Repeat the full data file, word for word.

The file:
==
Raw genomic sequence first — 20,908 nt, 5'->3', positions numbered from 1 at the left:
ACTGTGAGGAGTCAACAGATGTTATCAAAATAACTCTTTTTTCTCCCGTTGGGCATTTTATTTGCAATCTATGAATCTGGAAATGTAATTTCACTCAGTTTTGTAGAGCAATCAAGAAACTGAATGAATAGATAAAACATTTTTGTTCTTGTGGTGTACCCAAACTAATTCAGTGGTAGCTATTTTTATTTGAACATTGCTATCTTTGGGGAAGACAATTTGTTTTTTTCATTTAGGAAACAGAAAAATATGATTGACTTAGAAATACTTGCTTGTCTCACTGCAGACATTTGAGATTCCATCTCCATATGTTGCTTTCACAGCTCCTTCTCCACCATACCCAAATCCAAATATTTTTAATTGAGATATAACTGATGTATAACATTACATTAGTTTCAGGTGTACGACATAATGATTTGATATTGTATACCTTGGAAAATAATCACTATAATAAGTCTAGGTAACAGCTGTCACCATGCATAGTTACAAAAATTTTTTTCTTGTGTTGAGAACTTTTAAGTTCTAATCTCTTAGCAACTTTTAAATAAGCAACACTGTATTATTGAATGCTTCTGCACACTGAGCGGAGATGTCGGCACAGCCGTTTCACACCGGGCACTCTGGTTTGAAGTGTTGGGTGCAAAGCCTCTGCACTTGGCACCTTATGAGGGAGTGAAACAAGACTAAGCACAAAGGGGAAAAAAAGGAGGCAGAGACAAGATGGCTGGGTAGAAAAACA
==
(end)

Raw genomic sequence first — 20,908 nt, 5'->3', positions numbered from 1 at the left:
ACTGTGAGGAGTCAACAGATGTTATCAAAATAACTCTTTTTTCTCCCGTTGGGCATTTTATTTGCAATCTATGAATCTGGAAATGTAATTTCACTCAGTTTTGTAGAGCAATCAAGAAACTGAATGAATAGATAAAACATTTTTGTTCTTGTGGTGTACCCAAACTAATTCAGTGGTAGCTATTTTTATTTGAACATTGCTATCTTTGGGGAAGACAATTTGTTTTTTTCATTTAGGAAACAGAAAAATATGATTGACTTAGAAATACTTGCTTGTCTCACTGCAGACATTTGAGATTCCATCTCCATATGTTGCTTTCACAGCTCCTTCTCCACCATACCCAAATCCAAATATTTTTAATTGAGATATAACTGATGTATAACATTACATTAGTTTCAGGTGTACGACATAATGATTTGATATTGTATACCTTGGAAAATAATCACTATAATAAGTCTAGGTAACAGCTGTCACCATGCATAGTTACAAAAATTTTTTTCTTGTGTTGAGAACTTTTAAGTTCTAATCTCTTAGCAACTTTTAAATAAGCAACACTGTATTATTGAATGCTTCTGCACACTGAGCGGAGATGTCGGCACAGCCGTTTCACACCGGGCACTCTGGTTTGAAGTGTTGGGTGCAAAGCCTCTGCACTTGGCACCTTATGAGGGAGTGAAACAAGACTAAGCACAAAGGGGAAAAAAAGGAGGCAGAGACAAGATGGCTGGGTAGAAAAACA